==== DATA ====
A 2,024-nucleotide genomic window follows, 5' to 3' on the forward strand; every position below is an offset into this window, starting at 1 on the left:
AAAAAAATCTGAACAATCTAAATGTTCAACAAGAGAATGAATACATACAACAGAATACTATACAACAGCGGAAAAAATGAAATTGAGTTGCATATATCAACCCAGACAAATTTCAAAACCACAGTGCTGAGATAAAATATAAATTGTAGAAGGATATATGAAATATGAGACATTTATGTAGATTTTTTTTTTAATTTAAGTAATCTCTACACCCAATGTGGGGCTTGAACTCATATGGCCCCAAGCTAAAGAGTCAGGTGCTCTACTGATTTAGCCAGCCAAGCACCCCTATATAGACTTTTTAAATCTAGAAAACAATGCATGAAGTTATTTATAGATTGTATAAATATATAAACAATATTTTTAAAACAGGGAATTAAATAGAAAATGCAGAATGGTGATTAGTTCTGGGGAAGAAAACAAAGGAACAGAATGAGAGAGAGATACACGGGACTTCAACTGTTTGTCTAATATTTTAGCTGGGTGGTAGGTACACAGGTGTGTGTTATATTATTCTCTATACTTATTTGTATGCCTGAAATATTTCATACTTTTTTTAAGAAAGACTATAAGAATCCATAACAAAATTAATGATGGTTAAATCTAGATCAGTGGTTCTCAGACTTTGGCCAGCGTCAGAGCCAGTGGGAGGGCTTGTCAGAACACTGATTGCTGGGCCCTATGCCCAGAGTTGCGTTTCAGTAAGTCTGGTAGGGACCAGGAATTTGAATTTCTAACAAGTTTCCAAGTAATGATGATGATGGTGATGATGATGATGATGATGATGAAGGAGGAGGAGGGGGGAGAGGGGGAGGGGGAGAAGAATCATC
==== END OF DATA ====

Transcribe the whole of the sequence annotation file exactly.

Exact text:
A 2,024-nucleotide genomic window follows, 5' to 3' on the forward strand; every position below is an offset into this window, starting at 1 on the left:
AAAAAAATCTGAACAATCTAAATGTTCAACAAGAGAATGAATACATACAACAGAATACTATACAACAGCGGAAAAAATGAAATTGAGTTGCATATATCAACCCAGACAAATTTCAAAACCACAGTGCTGAGATAAAATATAAATTGTAGAAGGATATATGAAATATGAGACATTTATGTAGATTTTTTTTTTAATTTAAGTAATCTCTACACCCAATGTGGGGCTTGAACTCATATGGCCCCAAGCTAAAGAGTCAGGTGCTCTACTGATTTAGCCAGCCAAGCACCCCTATATAGACTTTTTAAATCTAGAAAACAATGCATGAAGTTATTTATAGATTGTATAAATATATAAACAATATTTTTAAAACAGGGAATTAAATAGAAAATGCAGAATGGTGATTAGTTCTGGGGAAGAAAACAAAGGAACAGAATGAGAGAGAGATACACGGGACTTCAACTGTTTGTCTAATATTTTAGCTGGGTGGTAGGTACACAGGTGTGTGTTATATTATTCTCTATACTTATTTGTATGCCTGAAATATTTCATACTTTTTTTAAGAAAGACTATAAGAATCCATAACAAAATTAATGATGGTTAAATCTAGATCAGTGGTTCTCAGACTTTGGCCAGCGTCAGAGCCAGTGGGAGGGCTTGTCAGAACACTGATTGCTGGGCCCTATGCCCAGAGTTGCGTTTCAGTAAGTCTGGTAGGGACCAGGAATTTGAATTTCTAACAAGTTTCCAAGTAATGATGATGATGGTGATGATGATGATGATGATGATGAAGGAGGAGGAGGGGGGAGAGGGGGAGGGGGAGAAGAATCATC